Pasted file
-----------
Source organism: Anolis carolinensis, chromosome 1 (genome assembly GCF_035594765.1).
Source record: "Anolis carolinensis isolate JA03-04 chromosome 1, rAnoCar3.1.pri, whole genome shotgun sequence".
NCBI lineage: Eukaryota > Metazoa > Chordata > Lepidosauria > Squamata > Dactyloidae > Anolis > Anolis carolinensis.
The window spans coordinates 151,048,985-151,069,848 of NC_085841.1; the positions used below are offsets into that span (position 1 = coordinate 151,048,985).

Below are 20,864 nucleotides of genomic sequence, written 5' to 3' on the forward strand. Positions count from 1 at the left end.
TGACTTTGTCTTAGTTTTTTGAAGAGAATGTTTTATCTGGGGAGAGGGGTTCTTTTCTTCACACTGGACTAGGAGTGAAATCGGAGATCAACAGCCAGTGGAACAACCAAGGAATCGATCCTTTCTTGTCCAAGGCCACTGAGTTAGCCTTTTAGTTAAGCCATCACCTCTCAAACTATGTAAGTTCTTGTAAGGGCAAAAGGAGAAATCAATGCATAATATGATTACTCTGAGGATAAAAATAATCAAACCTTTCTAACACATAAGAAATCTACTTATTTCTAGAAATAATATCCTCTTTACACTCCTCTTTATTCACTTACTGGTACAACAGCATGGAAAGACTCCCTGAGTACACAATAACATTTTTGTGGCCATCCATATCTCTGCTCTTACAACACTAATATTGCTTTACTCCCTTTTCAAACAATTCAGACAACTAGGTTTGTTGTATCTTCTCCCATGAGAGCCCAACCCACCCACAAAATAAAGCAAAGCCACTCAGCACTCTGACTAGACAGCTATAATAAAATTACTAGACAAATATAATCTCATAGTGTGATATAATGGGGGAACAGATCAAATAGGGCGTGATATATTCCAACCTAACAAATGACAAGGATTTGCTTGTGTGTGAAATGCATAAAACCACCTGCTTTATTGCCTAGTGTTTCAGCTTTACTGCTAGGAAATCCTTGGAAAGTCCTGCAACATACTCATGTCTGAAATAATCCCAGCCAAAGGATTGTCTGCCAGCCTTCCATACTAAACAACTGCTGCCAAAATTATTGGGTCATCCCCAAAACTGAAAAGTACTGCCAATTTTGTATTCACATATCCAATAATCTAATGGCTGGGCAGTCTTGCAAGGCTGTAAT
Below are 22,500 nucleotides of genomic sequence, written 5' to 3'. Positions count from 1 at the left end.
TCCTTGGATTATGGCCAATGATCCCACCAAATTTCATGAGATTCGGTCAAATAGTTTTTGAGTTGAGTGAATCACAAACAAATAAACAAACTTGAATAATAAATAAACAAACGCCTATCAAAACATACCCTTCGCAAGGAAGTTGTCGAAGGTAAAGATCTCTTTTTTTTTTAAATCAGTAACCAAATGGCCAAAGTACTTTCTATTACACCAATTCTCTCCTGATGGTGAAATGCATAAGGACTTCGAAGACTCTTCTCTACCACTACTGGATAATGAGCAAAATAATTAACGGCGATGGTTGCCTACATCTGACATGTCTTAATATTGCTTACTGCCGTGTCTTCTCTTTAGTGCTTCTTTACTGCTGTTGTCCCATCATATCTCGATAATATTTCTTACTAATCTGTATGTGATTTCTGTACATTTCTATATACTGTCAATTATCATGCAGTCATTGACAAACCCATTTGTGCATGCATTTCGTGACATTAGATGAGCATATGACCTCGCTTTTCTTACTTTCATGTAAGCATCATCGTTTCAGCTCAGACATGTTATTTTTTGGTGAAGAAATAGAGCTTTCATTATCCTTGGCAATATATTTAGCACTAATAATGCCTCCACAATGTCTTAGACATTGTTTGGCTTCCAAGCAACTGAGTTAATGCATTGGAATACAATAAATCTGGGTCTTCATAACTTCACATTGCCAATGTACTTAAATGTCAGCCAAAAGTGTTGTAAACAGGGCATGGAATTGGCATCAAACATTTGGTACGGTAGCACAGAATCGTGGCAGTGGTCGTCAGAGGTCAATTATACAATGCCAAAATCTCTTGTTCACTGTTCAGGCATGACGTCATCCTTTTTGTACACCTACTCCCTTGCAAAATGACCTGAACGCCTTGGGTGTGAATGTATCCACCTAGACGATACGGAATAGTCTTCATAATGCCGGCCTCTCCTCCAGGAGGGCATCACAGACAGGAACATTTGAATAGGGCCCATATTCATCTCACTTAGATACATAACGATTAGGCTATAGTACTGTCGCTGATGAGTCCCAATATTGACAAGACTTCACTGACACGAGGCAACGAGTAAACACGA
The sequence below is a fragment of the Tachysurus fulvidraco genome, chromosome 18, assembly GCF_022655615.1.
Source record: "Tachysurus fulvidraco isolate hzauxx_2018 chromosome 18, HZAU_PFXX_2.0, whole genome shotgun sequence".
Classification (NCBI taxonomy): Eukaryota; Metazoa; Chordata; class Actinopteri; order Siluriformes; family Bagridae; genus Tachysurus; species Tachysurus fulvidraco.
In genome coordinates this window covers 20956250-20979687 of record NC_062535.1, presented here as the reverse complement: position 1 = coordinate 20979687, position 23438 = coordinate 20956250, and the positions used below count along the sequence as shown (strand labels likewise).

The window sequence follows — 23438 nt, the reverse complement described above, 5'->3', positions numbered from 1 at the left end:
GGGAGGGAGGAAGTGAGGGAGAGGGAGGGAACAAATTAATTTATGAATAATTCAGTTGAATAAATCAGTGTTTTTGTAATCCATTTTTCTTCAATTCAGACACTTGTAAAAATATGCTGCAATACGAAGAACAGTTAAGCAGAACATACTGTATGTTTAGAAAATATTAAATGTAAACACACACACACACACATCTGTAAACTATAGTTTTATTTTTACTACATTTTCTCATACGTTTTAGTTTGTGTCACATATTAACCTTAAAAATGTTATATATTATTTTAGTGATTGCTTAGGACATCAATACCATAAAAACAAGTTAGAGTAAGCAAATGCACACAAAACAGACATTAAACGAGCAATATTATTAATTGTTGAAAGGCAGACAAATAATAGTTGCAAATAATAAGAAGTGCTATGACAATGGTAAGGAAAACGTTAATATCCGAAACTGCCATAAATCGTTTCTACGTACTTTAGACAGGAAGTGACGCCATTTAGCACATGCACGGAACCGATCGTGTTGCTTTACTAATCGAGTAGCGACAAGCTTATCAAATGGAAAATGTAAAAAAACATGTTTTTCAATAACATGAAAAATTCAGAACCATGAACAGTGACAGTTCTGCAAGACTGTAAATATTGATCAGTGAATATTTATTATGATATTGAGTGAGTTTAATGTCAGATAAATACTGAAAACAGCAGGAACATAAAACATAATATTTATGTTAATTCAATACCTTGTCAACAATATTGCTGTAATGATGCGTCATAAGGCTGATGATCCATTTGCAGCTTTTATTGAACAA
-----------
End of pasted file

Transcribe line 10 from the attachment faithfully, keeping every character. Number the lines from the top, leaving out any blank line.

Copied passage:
Source record: "Tachysurus fulvidraco isolate hzauxx_2018 chromosome 18, HZAU_PFXX_2.0, whole genome shotgun sequence".